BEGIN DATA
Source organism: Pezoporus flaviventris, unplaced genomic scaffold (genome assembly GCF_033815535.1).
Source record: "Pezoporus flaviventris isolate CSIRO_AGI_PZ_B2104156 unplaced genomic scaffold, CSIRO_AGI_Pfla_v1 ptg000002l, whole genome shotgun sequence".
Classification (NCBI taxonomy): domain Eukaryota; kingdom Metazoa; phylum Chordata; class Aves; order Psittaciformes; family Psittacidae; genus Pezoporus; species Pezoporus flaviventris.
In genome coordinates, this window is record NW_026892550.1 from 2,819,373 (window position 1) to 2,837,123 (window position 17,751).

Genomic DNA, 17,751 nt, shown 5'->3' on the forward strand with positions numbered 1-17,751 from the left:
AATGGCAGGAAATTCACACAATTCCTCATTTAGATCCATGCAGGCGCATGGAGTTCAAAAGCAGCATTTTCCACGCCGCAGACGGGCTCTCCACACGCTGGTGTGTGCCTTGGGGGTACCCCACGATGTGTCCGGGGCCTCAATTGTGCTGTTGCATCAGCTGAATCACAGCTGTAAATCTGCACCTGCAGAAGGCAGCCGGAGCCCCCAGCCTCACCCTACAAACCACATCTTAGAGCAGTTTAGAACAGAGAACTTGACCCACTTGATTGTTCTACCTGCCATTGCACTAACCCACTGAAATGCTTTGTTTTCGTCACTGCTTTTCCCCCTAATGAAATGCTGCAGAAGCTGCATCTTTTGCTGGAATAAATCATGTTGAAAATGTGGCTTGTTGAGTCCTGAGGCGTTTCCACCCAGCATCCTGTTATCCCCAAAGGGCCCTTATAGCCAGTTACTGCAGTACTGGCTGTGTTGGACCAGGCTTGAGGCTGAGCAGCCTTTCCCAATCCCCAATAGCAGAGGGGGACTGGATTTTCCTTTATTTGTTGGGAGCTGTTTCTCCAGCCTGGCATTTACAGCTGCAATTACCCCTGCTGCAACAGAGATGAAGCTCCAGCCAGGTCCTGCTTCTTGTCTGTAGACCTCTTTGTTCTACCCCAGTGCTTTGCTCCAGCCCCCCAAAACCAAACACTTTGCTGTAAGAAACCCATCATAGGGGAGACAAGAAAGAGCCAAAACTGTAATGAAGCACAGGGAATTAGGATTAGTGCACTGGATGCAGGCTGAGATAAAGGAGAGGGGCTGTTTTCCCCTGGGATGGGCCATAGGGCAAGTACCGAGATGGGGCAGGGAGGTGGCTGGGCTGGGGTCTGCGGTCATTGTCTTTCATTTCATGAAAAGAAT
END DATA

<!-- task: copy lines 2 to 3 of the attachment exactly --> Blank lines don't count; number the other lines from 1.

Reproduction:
Source record: "Pezoporus flaviventris isolate CSIRO_AGI_PZ_B2104156 unplaced genomic scaffold, CSIRO_AGI_Pfla_v1 ptg000002l, whole genome shotgun sequence".
Classification (NCBI taxonomy): domain Eukaryota; kingdom Metazoa; phylum Chordata; class Aves; order Psittaciformes; family Psittacidae; genus Pezoporus; species Pezoporus flaviventris.